And you think that love is only for the lucky and the strong,
Just remember in the winter far beneath the bitter snows,
Lies the seed, that with the sun's love, in the spring becomes The Rose.


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 Post subject:
PostPosted: Wed Dec 27, 2006 10:47 pm 
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We don't get a lot of frogs here - sunny, those pics are so cute! :love:
But I'm not sure I'd want to have them living in the basement! :shock:

Soooo - sounds of this time of the year - it's not a sound we get here often, but does anyone else swoon for the sound of walking on fresh snow? :love:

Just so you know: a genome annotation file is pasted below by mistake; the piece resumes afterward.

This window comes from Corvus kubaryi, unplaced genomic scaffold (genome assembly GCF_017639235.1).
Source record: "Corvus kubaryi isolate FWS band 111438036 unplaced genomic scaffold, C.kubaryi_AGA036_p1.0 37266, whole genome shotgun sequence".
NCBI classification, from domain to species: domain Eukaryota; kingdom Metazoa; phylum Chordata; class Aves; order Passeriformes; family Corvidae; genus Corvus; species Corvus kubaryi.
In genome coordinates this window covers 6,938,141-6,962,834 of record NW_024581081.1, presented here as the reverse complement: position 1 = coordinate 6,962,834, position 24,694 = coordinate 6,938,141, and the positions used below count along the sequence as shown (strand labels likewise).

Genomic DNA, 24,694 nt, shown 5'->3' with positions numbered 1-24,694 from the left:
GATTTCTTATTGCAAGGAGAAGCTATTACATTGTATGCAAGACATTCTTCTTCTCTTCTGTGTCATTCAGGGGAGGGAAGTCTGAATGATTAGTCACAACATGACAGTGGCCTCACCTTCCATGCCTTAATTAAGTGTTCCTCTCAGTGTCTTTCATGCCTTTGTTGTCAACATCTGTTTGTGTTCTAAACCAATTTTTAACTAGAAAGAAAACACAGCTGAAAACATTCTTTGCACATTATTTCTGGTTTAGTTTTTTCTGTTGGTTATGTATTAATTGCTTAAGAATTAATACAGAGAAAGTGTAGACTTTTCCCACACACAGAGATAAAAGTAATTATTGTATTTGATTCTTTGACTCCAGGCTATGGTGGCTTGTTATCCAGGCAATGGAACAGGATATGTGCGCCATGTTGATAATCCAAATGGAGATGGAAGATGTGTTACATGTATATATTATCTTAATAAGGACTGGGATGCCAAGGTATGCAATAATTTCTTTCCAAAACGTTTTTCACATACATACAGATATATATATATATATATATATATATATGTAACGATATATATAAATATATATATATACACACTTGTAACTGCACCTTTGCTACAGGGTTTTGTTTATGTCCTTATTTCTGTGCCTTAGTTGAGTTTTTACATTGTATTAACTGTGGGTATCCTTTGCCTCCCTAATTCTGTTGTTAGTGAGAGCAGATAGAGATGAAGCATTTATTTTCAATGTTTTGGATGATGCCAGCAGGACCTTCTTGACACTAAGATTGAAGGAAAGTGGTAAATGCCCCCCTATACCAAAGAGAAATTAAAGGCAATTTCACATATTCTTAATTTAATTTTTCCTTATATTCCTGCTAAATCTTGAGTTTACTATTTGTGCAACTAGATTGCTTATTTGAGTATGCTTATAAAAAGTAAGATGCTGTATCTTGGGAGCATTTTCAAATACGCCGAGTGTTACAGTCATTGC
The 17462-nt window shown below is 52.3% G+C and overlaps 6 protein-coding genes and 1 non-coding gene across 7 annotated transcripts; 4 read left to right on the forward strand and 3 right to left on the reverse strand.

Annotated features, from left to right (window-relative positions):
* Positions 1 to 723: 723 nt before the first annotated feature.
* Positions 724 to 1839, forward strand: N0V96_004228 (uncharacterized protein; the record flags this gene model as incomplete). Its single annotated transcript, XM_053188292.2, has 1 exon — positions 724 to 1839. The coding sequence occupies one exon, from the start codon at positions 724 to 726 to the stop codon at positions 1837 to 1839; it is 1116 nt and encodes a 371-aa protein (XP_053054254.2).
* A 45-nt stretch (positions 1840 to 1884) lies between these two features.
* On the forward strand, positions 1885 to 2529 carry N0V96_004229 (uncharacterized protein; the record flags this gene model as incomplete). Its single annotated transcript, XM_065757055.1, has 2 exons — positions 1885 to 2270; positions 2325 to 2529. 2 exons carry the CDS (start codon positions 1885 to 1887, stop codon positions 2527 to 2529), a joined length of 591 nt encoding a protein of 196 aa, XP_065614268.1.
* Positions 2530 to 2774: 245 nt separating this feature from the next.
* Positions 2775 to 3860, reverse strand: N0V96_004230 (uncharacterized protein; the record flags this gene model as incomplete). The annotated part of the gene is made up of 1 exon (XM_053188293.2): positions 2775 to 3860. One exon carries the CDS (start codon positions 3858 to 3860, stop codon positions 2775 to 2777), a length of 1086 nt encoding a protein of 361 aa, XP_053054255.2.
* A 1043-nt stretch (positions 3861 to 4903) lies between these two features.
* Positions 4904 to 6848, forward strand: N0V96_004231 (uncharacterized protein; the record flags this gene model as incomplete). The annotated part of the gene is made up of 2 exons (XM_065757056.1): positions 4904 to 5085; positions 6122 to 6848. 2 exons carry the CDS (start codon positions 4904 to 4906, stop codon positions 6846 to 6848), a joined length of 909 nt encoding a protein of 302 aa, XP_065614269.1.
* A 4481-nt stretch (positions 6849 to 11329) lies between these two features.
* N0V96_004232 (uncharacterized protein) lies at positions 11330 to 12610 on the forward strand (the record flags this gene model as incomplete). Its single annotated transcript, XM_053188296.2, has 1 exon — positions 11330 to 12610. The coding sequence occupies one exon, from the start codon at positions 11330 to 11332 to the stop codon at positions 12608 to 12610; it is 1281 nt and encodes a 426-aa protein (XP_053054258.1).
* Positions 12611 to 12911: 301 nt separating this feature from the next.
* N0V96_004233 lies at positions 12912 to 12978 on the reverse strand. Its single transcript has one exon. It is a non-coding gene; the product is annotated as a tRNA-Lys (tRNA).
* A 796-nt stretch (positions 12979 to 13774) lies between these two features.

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Eine Blume der Asche meines Herzens


but being a cheerful hobbit he had not needed hope, as long as despair could be postponed.


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PostPosted: Thu Dec 28, 2006 12:06 am 
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Crump, crump, crump:love:

All too rare here as well, especially lately.

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“There, peeping among the cloud-wrack above a dark tor high up in the mountains, Sam saw a white star twinkle for a while. The beauty of it smote his heart, as he looked up out of the forsaken land, and hope returned to him. For like a shaft, clear and cold, the thought pierced him that in the end the Shadow was only a small and passing thing: there was light and high beauty for ever beyond its reach.”